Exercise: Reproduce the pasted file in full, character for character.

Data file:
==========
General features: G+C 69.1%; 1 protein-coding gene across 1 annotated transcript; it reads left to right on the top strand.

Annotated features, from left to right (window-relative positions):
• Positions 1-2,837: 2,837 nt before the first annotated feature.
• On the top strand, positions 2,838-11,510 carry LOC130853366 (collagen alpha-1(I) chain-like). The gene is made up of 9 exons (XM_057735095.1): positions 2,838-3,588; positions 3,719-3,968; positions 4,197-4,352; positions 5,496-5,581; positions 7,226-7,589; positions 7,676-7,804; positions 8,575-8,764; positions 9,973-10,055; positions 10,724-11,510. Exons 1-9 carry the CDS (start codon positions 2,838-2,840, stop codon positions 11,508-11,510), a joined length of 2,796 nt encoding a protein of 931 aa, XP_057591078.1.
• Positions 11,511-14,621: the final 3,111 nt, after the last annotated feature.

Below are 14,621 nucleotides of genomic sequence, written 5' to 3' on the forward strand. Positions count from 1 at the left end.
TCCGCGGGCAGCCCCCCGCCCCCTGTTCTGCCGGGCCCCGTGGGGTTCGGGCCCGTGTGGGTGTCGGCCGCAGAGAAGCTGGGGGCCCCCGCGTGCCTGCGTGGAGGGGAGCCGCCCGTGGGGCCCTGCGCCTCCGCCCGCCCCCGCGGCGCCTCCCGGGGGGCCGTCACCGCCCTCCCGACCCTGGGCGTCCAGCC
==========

General features: G+C 69.1%; 1 protein-coding gene across 1 annotated transcript; it reads left to right on the top strand.

Annotated features, from left to right (window-relative positions):
• Positions 1-2,837: 2,837 nt before the first annotated feature.
• On the top strand, positions 2,838-11,510 carry LOC130853366 (collagen alpha-1(I) chain-like). The gene is made up of 9 exons (XM_057735095.1): positions 2,838-3,588; positions 3,719-3,968; positions 4,197-4,352; positions 5,496-5,581; positions 7,226-7,589; positions 7,676-7,804; positions 8,575-8,764; positions 9,973-10,055; positions 10,724-11,510. Exons 1-9 carry the CDS (start codon positions 2,838-2,840, stop codon positions 11,508-11,510), a joined length of 2,796 nt encoding a protein of 931 aa, XP_057591078.1.
• Positions 11,511-14,621: the final 3,111 nt, after the last annotated feature.

Below are 14,621 nucleotides of genomic sequence, written 5' to 3' on the forward strand. Positions count from 1 at the left end.
TCCGCGGGCAGCCCCCCGCCCCCTGTTCTGCCGGGCCCCGTGGGGTTCGGGCCCGTGTGGGTGTCGGCCGCAGAGAAGCTGGGGGCCCCCGCGTGCCTGCGTGGAGGGGAGCCGCCCGTGGGGCCCTGCGCCTCCGCCCGCCCCCGCGGCGCCTCCCGGGGGGCCGTCACCGCCCTCCCGACCCTGGGCGTCCAGCC